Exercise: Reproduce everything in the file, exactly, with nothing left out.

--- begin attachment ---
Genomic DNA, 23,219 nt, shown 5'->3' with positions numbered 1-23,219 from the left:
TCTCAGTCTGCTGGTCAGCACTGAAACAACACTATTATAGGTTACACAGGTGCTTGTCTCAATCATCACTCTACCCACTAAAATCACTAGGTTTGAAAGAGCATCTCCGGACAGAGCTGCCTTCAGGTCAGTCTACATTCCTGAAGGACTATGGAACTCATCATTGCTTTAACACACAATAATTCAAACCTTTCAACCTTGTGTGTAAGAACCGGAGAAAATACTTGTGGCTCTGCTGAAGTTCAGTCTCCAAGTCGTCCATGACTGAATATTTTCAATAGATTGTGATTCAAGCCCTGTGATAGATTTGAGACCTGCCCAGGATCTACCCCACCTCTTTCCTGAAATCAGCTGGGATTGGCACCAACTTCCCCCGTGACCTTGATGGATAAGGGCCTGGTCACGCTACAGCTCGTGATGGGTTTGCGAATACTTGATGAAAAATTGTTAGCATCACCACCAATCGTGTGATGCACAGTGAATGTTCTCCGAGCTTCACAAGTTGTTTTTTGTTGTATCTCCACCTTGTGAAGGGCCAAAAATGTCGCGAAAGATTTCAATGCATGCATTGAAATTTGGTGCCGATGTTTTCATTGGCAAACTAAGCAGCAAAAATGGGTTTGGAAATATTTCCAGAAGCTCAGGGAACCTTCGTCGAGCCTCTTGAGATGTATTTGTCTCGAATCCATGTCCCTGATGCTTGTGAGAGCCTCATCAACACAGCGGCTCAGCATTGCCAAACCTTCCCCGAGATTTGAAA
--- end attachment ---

Genomic DNA, 23,219 nt, shown 5'->3' with positions numbered 1-23,219 from the left:
TCTCAGTCTGCTGGTCAGCACTGAAACAACACTATTATAGGTTACACAGGTGCTTGTCTCAATCATCACTCTACCCACTAAAATCACTAGGTTTGAAAGAGCATCTCCGGACAGAGCTGCCTTCAGGTCAGTCTACATTCCTGAAGGACTATGGAACTCATCATTGCTTTAACACACAATAATTCAAACCTTTCAACCTTGTGTGTAAGAACCGGAGAAAATACTTGTGGCTCTGCTGAAGTTCAGTCTCCAAGTCGTCCATGACTGAATATTTTCAATAGATTGTGATTCAAGCCCTGTGATAGATTTGAGACCTGCCCAGGATCTACCCCACCTCTTTCCTGAAATCAGCTGGGATTGGCACCAACTTCCCCCGTGACCTTGATGGATAAGGGCCTGGTCACGCTACAGCTCGTGATGGGTTTGCGAATACTTGATGAAAAATTGTTAGCATCACCACCAATCGTGTGATGCACAGTGAATGTTCTCCGAGCTTCACAAGTTGTTTTTTGTTGTATCTCCACCTTGTGAAGGGCCAAAAATGTCGCGAAAGATTTCAATGCATGCATTGAAATTTGGTGCCGATGTTTTCATTGGCAAACTAAGCAGCAAAAATGGGTTTGGAAATATTTCCAGAAGCTCAGGGAACCTTCGTCGAGCCTCTTGAGATGTATTTGTCTCGAATCCATGTCCCTGATGCTTGTGAGAGCCTCATCAACACAGCGGCTCAGCATTGCCAAACCTTCCCCGAGATTTGAAA